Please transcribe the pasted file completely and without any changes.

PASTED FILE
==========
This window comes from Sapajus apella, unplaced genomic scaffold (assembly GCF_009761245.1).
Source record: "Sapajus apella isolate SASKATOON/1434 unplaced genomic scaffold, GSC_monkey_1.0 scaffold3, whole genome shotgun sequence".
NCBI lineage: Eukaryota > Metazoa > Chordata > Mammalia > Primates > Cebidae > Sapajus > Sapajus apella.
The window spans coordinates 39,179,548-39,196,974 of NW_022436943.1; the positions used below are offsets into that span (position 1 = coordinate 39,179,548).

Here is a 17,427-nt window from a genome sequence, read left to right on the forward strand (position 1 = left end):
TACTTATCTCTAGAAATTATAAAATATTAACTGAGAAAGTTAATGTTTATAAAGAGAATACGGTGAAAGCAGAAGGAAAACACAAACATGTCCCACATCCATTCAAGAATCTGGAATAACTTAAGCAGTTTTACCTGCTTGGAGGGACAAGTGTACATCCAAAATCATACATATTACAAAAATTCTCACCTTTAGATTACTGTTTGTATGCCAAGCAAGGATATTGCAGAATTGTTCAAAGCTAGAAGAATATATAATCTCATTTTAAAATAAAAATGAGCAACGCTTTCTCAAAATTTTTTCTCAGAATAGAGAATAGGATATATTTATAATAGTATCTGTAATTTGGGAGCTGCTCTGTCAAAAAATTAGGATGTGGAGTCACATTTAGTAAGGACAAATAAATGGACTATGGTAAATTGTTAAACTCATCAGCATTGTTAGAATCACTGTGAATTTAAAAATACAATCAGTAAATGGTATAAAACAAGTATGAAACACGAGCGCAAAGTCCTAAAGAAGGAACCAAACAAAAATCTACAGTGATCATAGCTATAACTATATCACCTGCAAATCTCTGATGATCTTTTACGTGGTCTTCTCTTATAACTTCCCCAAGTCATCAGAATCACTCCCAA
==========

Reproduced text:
This window comes from Sapajus apella, unplaced genomic scaffold (assembly GCF_009761245.1).
Source record: "Sapajus apella isolate SASKATOON/1434 unplaced genomic scaffold, GSC_monkey_1.0 scaffold3, whole genome shotgun sequence".
NCBI lineage: Eukaryota > Metazoa > Chordata > Mammalia > Primates > Cebidae > Sapajus > Sapajus apella.
The window spans coordinates 39,179,548-39,196,974 of NW_022436943.1; the positions used below are offsets into that span (position 1 = coordinate 39,179,548).

Here is a 17,427-nt window from a genome sequence, read left to right on the forward strand (position 1 = left end):
TACTTATCTCTAGAAATTATAAAATATTAACTGAGAAAGTTAATGTTTATAAAGAGAATACGGTGAAAGCAGAAGGAAAACACAAACATGTCCCACATCCATTCAAGAATCTGGAATAACTTAAGCAGTTTTACCTGCTTGGAGGGACAAGTGTACATCCAAAATCATACATATTACAAAAATTCTCACCTTTAGATTACTGTTTGTATGCCAAGCAAGGATATTGCAGAATTGTTCAAAGCTAGAAGAATATATAATCTCATTTTAAAATAAAAATGAGCAACGCTTTCTCAAAATTTTTTCTCAGAATAGAGAATAGGATATATTTATAATAGTATCTGTAATTTGGGAGCTGCTCTGTCAAAAAATTAGGATGTGGAGTCACATTTAGTAAGGACAAATAAATGGACTATGGTAAATTGTTAAACTCATCAGCATTGTTAGAATCACTGTGAATTTAAAAATACAATCAGTAAATGGTATAAAACAAGTATGAAACACGAGCGCAAAGTCCTAAAGAAGGAACCAAACAAAAATCTACAGTGATCATAGCTATAACTATATCACCTGCAAATCTCTGATGATCTTTTACGTGGTCTTCTCTTATAACTTCCCCAAGTCATCAGAATCACTCCCAA